As a remote employee, it can be tempting to spend 8+ hours sitting in front of your laptop while focused on work. Use these guidelines to make sure you’re balancing productivity in a healthy way.
What metrics and results will the manager look at when looking at performance?
How will the employee know when they are not meeting expectations?
Outside of metrics, are there any other ways that the manager expects the employee to demonstrate that work is in progress?
Where will the employee be working (home, co-working spaces, coffee shop)?
Are there any expectations around location in certain scenarios (for example, customers calls must be done from a private location for security reasons)?
Camaraderie and Team Connection:
Remote inclusion is only effective when it’s everyone’s job. Bring these questions up with your team to ensure that everyone is actively invested in making the team environment remote inclusive.
Will we use video for team and individual meetings?
How will we ensure that our remote employees can actively engage in team meetings?
Do they prefer to jump in on their own or would they like to be called on directly?
Is it possible to have “all-remote” meetings where everyone signs in on their laptop?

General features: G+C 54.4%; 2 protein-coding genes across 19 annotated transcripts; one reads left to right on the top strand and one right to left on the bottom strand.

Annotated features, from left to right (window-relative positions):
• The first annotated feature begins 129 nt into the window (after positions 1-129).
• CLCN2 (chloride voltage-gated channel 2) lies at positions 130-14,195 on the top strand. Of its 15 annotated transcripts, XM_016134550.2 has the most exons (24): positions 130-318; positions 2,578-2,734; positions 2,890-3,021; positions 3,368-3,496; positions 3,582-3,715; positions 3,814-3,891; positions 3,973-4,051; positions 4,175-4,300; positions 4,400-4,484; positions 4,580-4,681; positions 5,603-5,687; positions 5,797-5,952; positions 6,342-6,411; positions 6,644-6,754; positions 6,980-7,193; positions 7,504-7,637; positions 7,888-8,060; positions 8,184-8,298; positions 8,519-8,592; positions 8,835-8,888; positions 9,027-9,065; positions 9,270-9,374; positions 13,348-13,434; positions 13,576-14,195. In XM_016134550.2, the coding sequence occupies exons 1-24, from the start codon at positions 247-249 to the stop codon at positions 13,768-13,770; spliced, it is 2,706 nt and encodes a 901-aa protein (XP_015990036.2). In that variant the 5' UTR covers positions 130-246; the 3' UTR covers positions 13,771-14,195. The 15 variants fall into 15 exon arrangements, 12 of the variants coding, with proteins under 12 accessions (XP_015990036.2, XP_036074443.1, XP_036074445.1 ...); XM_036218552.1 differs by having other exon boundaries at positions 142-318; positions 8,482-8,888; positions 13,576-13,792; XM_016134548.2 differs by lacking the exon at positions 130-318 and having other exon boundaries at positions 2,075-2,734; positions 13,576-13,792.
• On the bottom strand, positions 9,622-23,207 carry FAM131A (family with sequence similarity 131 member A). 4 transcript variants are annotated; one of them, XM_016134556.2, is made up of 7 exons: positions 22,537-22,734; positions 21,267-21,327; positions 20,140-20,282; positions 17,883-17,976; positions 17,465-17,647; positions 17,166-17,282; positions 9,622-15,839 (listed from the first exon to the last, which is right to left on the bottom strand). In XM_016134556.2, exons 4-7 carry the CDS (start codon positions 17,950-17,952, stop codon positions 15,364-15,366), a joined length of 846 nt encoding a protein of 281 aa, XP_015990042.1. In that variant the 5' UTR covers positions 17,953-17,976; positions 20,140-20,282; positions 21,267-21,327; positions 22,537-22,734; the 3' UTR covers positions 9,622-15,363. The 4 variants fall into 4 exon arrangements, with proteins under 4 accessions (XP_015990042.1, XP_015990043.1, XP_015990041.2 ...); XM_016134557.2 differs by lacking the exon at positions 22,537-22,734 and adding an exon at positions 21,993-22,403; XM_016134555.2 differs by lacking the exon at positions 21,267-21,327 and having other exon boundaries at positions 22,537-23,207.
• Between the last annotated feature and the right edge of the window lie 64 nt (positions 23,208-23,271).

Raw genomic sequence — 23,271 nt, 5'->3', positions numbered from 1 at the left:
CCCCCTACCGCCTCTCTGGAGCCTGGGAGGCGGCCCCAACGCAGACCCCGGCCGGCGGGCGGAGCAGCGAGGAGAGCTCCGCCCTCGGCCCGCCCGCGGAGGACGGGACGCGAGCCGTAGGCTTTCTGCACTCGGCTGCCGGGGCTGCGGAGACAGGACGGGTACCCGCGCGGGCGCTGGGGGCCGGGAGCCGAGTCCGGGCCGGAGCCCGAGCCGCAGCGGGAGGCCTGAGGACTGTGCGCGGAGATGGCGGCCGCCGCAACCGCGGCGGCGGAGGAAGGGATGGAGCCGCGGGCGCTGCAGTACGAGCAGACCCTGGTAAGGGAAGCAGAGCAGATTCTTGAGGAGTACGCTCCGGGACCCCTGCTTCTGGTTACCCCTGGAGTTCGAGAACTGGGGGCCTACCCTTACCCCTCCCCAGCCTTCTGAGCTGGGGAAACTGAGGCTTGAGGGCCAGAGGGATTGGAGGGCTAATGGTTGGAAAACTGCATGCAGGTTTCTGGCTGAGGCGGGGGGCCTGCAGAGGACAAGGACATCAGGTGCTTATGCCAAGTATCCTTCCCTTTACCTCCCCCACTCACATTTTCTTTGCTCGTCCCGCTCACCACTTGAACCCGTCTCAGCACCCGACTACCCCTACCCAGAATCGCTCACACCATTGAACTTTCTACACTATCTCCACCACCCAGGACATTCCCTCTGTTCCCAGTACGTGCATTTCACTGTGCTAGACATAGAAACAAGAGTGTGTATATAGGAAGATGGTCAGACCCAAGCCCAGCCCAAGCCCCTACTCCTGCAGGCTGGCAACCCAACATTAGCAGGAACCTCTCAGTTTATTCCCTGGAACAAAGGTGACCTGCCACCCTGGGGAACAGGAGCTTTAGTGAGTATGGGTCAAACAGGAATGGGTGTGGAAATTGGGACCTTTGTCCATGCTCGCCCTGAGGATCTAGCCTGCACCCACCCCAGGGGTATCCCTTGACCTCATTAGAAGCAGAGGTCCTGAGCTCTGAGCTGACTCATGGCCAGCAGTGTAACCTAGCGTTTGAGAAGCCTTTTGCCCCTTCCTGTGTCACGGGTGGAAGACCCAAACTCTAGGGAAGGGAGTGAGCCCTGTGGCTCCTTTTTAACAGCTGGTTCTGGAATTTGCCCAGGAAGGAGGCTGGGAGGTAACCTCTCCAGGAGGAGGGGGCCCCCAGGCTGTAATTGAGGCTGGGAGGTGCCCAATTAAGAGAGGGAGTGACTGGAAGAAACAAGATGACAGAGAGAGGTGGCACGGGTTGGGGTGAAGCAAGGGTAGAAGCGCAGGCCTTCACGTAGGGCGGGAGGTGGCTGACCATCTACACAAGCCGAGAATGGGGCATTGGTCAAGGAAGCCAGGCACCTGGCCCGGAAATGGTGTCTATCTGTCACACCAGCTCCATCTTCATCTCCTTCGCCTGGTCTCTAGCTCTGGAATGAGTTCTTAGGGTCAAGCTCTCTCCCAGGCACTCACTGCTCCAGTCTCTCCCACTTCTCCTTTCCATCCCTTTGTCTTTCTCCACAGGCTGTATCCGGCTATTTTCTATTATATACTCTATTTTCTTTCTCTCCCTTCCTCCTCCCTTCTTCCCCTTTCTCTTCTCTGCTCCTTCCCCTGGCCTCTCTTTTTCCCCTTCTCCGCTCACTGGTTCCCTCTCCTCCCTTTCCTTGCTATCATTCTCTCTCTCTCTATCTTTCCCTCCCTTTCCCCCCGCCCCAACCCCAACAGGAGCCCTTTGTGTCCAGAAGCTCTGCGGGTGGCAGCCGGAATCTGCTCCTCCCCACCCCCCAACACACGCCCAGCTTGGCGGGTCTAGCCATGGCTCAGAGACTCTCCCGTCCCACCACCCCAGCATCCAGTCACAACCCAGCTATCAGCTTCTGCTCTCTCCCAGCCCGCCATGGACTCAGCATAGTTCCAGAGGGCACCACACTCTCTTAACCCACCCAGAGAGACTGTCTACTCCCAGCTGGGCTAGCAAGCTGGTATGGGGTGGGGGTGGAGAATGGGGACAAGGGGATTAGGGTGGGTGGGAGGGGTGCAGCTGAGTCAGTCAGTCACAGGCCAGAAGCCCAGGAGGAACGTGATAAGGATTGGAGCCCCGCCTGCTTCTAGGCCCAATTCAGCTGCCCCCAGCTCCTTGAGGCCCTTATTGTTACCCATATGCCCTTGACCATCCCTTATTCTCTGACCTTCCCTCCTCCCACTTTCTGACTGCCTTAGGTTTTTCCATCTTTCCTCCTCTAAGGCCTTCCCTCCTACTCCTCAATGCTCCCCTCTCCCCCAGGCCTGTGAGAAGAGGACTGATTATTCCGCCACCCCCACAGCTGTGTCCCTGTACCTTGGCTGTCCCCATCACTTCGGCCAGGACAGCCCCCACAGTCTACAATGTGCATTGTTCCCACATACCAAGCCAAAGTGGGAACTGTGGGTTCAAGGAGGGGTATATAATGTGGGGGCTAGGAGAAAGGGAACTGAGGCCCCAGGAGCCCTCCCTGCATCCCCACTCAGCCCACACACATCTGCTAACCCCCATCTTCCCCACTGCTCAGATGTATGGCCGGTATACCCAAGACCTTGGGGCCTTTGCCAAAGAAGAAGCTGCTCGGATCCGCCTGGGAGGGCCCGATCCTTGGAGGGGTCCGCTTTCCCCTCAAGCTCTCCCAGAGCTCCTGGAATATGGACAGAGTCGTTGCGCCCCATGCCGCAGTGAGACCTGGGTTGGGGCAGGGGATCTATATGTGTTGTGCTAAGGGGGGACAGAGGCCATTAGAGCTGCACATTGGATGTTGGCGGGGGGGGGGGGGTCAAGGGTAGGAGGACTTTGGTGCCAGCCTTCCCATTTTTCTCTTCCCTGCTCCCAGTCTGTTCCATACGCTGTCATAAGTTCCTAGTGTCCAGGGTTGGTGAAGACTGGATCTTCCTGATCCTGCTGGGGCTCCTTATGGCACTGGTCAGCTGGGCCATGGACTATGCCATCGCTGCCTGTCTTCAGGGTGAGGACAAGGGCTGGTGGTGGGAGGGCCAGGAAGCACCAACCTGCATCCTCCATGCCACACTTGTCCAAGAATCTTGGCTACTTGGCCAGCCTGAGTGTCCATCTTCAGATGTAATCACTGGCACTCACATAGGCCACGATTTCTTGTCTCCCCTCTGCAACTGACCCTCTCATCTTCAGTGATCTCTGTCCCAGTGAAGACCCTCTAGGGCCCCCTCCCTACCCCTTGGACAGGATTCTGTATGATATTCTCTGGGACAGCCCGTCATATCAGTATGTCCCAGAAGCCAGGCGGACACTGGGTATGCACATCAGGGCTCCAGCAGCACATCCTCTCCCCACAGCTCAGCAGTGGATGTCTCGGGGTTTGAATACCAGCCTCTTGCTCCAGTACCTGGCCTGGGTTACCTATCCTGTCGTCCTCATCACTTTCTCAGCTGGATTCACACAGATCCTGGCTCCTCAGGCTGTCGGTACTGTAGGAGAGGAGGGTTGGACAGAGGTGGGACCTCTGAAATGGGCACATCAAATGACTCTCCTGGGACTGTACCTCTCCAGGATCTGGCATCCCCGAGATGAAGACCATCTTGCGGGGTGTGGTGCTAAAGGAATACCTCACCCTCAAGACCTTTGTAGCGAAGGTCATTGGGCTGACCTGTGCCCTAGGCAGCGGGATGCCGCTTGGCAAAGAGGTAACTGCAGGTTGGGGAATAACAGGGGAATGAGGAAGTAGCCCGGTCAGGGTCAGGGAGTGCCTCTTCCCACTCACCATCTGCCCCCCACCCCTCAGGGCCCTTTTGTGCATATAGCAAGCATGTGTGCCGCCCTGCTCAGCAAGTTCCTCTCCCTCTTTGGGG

How will we foster psychological safety and camaraderie within the team?
How will we handle team lunches/dinners/outings?
How will the remote employee connect with new team members in the office?
How will we as a team commit to supporting our remote employees?
How will our remote employees serve as a resource or leader to other team members?
How should our team Slack channel be used?
How will we ensure that discussions on the floor are communicated to remote team members?
Corporate Connection and Career Growth
In order to ensure remote employees don’t become siloed within their teams and departments, we encourage asking the below questions to strategize how our remote employees can collaborate cross-functionally.
Which departments and individuals will the remote employee be collaborating with?
How will they build a relationship with these stakeholders?
How will our remote employees stay up to date with company news and updates?
What groups and programs is the employee interested or currently involved in and how will they join or remain involved once remote?
How will the employee go about networking while remote?
How will the manager support these efforts?
What are the employee’s career goals?
How will we foster these together?
We know that the answers to each of these questions will look different for every manager and every employee depending on work styles, communication styles, role, metrics, and even the makeup of the team. With this in mind, we don’t prescribe or try to steer the respondents towards any particular answers. Truthfully, it’s less about the answers, and more about the conversation - what matters most is that they’ve considered the possible situations and agreed upon the expectation up front before it occurs - and before it becomes a stressor.